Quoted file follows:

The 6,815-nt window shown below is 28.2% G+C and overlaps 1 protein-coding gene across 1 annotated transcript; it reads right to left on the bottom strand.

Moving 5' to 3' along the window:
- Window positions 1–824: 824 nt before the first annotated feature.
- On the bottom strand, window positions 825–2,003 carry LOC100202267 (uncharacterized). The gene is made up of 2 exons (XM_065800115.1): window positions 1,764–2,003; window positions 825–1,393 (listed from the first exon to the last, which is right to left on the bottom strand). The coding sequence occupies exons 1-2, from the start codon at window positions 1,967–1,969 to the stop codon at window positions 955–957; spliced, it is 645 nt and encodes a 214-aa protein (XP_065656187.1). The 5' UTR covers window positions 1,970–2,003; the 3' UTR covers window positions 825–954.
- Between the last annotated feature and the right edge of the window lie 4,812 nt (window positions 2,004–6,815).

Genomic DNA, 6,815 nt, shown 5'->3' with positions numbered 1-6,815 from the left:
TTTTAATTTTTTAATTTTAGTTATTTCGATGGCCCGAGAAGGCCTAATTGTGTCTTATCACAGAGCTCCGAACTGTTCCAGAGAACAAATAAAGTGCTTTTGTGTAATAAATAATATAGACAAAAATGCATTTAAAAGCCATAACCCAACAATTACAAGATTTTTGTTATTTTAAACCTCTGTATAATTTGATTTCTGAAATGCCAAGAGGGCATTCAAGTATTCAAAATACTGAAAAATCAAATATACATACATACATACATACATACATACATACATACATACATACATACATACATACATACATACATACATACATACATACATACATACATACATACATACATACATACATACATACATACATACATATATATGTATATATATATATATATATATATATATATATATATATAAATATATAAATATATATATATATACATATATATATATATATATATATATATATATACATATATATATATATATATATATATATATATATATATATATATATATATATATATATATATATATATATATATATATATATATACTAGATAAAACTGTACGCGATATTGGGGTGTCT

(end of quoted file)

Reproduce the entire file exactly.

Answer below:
The 6,815-nt window shown below is 28.2% G+C and overlaps 1 protein-coding gene across 1 annotated transcript; it reads right to left on the bottom strand.

Moving 5' to 3' along the window:
- Window positions 1–824: 824 nt before the first annotated feature.
- On the bottom strand, window positions 825–2,003 carry LOC100202267 (uncharacterized). The gene is made up of 2 exons (XM_065800115.1): window positions 1,764–2,003; window positions 825–1,393 (listed from the first exon to the last, which is right to left on the bottom strand). The coding sequence occupies exons 1-2, from the start codon at window positions 1,967–1,969 to the stop codon at window positions 955–957; spliced, it is 645 nt and encodes a 214-aa protein (XP_065656187.1). The 5' UTR covers window positions 1,970–2,003; the 3' UTR covers window positions 825–954.
- Between the last annotated feature and the right edge of the window lie 4,812 nt (window positions 2,004–6,815).

Genomic DNA, 6,815 nt, shown 5'->3' with positions numbered 1-6,815 from the left:
TTTTAATTTTTTAATTTTAGTTATTTCGATGGCCCGAGAAGGCCTAATTGTGTCTTATCACAGAGCTCCGAACTGTTCCAGAGAACAAATAAAGTGCTTTTGTGTAATAAATAATATAGACAAAAATGCATTTAAAAGCCATAACCCAACAATTACAAGATTTTTGTTATTTTAAACCTCTGTATAATTTGATTTCTGAAATGCCAAGAGGGCATTCAAGTATTCAAAATACTGAAAAATCAAATATACATACATACATACATACATACATACATACATACATACATACATACATACATACATACATACATACATACATACATACATACATACATACATACATACATACATACATACATACATACATACATATATATGTATATATATATATATATATATATATATATATATATATAAATATATAAATATATATATATATACATATATATATATATATATATATATATATATACATATATATATATATATATATATATATATATATATATATATATATATATATATATATATATATATATATATATATATATATATACTAGATAAAACTGTACGCGATATTGGGGTGTCT